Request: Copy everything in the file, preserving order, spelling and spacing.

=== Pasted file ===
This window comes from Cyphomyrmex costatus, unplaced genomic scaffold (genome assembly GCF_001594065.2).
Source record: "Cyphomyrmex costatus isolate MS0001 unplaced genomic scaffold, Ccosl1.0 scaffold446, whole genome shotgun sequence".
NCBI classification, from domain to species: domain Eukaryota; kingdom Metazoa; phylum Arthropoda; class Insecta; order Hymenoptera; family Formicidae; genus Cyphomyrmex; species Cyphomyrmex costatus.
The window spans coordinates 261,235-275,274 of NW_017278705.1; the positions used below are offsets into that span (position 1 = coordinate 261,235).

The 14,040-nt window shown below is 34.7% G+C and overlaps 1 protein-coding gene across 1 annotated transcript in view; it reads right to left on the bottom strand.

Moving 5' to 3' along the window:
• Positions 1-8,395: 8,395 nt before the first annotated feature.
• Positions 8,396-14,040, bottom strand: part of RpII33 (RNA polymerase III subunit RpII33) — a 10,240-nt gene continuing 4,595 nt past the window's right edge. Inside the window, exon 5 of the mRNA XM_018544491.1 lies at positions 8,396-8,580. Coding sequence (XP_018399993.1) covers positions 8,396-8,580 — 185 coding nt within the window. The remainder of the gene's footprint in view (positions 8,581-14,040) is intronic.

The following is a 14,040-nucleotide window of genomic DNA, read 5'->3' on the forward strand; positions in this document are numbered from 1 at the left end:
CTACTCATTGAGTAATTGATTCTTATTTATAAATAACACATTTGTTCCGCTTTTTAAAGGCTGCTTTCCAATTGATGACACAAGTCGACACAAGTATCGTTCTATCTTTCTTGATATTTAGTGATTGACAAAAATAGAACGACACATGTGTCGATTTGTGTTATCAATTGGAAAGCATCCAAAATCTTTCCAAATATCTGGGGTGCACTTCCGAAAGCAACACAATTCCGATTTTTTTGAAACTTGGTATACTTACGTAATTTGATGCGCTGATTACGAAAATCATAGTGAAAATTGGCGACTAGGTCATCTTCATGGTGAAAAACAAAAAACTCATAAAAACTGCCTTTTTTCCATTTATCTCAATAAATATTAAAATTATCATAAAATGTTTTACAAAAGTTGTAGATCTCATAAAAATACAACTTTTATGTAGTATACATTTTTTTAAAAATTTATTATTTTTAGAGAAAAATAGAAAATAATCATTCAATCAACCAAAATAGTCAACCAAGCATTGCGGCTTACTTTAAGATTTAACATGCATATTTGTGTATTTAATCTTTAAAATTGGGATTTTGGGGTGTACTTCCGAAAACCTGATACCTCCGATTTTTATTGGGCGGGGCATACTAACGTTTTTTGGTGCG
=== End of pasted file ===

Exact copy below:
This window comes from Cyphomyrmex costatus, unplaced genomic scaffold (genome assembly GCF_001594065.2).
Source record: "Cyphomyrmex costatus isolate MS0001 unplaced genomic scaffold, Ccosl1.0 scaffold446, whole genome shotgun sequence".
NCBI classification, from domain to species: domain Eukaryota; kingdom Metazoa; phylum Arthropoda; class Insecta; order Hymenoptera; family Formicidae; genus Cyphomyrmex; species Cyphomyrmex costatus.
The window spans coordinates 261,235-275,274 of NW_017278705.1; the positions used below are offsets into that span (position 1 = coordinate 261,235).

The 14,040-nt window shown below is 34.7% G+C and overlaps 1 protein-coding gene across 1 annotated transcript in view; it reads right to left on the bottom strand.

Moving 5' to 3' along the window:
• Positions 1-8,395: 8,395 nt before the first annotated feature.
• Positions 8,396-14,040, bottom strand: part of RpII33 (RNA polymerase III subunit RpII33) — a 10,240-nt gene continuing 4,595 nt past the window's right edge. Inside the window, exon 5 of the mRNA XM_018544491.1 lies at positions 8,396-8,580. Coding sequence (XP_018399993.1) covers positions 8,396-8,580 — 185 coding nt within the window. The remainder of the gene's footprint in view (positions 8,581-14,040) is intronic.

The following is a 14,040-nucleotide window of genomic DNA, read 5'->3' on the forward strand; positions in this document are numbered from 1 at the left end:
CTACTCATTGAGTAATTGATTCTTATTTATAAATAACACATTTGTTCCGCTTTTTAAAGGCTGCTTTCCAATTGATGACACAAGTCGACACAAGTATCGTTCTATCTTTCTTGATATTTAGTGATTGACAAAAATAGAACGACACATGTGTCGATTTGTGTTATCAATTGGAAAGCATCCAAAATCTTTCCAAATATCTGGGGTGCACTTCCGAAAGCAACACAATTCCGATTTTTTTGAAACTTGGTATACTTACGTAATTTGATGCGCTGATTACGAAAATCATAGTGAAAATTGGCGACTAGGTCATCTTCATGGTGAAAAACAAAAAACTCATAAAAACTGCCTTTTTTCCATTTATCTCAATAAATATTAAAATTATCATAAAATGTTTTACAAAAGTTGTAGATCTCATAAAAATACAACTTTTATGTAGTATACATTTTTTTAAAAATTTATTATTTTTAGAGAAAAATAGAAAATAATCATTCAATCAACCAAAATAGTCAACCAAGCATTGCGGCTTACTTTAAGATTTAACATGCATATTTGTGTATTTAATCTTTAAAATTGGGATTTTGGGGTGTACTTCCGAAAACCTGATACCTCCGATTTTTATTGGGCGGGGCATACTAACGTTTTTTGGTGCG